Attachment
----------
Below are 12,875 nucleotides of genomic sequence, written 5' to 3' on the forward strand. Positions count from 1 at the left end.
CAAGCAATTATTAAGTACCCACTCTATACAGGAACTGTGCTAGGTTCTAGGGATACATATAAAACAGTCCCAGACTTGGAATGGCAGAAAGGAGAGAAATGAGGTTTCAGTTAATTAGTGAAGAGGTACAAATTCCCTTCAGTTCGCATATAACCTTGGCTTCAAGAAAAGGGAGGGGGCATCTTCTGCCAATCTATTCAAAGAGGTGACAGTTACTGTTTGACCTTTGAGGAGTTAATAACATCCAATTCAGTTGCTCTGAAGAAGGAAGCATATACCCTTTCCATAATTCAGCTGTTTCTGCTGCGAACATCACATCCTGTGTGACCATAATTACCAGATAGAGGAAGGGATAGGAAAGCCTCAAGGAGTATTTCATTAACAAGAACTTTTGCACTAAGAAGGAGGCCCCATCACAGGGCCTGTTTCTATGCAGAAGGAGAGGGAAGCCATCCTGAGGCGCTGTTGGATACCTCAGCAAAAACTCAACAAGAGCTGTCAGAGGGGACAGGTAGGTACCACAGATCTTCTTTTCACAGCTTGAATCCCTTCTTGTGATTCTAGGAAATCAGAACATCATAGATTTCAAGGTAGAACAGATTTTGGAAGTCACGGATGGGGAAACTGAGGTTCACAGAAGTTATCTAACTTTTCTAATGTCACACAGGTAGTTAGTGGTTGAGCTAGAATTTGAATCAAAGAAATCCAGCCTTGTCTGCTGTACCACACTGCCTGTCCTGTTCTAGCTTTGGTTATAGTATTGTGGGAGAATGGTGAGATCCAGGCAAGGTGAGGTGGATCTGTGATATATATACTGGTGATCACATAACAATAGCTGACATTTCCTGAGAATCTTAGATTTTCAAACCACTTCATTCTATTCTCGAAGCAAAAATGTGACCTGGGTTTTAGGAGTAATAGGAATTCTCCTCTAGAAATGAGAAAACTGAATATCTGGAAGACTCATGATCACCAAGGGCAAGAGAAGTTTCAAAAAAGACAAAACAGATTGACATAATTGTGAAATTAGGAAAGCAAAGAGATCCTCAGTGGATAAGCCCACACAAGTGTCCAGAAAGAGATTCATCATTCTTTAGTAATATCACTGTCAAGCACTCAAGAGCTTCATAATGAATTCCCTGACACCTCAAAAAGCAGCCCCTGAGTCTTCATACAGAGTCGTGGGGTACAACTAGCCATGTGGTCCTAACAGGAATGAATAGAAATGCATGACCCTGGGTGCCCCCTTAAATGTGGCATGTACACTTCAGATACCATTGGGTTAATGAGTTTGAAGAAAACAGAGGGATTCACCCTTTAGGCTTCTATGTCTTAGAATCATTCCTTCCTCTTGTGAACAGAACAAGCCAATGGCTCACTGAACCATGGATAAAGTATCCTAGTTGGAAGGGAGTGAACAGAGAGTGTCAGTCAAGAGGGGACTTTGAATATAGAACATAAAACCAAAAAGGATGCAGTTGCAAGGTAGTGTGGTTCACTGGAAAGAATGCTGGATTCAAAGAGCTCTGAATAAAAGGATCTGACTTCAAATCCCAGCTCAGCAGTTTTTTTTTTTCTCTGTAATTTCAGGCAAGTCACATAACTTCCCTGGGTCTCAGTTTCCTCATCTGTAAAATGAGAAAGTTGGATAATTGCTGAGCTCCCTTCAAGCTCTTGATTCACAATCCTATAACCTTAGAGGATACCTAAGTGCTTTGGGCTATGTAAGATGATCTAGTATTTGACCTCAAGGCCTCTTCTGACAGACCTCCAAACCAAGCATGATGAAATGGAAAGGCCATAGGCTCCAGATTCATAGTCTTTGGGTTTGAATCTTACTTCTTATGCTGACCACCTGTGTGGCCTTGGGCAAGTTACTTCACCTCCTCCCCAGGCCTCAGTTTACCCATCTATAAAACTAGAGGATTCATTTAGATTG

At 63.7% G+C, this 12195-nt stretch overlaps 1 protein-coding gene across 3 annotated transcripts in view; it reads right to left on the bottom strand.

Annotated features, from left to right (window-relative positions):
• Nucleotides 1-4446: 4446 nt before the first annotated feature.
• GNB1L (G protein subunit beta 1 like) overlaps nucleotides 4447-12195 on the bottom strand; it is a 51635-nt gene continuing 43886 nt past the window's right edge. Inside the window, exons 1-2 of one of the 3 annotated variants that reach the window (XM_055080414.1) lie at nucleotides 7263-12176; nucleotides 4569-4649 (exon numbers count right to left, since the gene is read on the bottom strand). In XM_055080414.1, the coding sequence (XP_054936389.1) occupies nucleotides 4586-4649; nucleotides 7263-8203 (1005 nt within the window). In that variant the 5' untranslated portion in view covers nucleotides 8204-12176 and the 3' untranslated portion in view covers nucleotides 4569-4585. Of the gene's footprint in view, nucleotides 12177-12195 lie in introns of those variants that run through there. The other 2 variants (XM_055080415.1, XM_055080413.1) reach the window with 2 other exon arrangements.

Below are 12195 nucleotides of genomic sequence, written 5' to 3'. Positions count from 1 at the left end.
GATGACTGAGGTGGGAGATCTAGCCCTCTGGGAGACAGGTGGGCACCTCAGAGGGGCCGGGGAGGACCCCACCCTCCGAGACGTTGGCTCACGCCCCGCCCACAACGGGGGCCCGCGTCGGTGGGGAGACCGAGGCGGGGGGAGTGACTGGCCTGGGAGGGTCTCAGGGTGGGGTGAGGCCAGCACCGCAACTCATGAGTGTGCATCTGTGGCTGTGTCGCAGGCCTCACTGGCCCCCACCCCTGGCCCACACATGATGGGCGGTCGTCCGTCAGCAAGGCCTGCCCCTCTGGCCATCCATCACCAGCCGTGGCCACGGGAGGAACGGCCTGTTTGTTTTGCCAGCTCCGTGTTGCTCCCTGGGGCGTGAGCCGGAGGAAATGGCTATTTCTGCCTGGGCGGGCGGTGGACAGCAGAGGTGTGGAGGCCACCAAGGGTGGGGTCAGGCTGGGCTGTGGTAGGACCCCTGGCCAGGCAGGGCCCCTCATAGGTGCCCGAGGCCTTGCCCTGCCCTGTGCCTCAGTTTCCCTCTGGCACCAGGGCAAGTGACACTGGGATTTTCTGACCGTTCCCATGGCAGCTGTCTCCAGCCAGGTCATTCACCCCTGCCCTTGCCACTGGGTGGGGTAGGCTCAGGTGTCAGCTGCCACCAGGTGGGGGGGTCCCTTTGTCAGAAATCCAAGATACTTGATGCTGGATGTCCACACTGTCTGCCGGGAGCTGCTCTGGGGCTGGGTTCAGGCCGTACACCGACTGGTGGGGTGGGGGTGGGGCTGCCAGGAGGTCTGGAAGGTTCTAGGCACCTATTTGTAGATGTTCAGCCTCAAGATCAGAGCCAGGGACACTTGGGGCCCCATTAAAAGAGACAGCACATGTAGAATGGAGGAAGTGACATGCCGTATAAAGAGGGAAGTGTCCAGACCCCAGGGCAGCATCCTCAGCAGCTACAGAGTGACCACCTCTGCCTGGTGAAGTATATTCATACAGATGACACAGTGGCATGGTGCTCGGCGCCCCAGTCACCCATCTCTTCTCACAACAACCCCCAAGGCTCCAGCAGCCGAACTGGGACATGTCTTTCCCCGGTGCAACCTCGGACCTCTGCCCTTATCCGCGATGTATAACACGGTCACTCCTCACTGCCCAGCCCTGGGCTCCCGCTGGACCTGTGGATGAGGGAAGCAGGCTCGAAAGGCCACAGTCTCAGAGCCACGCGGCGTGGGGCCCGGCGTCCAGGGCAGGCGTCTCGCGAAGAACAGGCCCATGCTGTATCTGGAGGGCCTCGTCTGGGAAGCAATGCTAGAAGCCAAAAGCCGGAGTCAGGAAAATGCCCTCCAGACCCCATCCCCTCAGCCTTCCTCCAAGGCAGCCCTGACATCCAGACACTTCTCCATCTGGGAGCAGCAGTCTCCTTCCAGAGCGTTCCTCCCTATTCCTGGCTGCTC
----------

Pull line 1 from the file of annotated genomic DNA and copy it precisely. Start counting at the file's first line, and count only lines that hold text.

Below are 12,875 nucleotides of genomic sequence, written 5' to 3' on the forward strand. Positions count from 1 at the left end.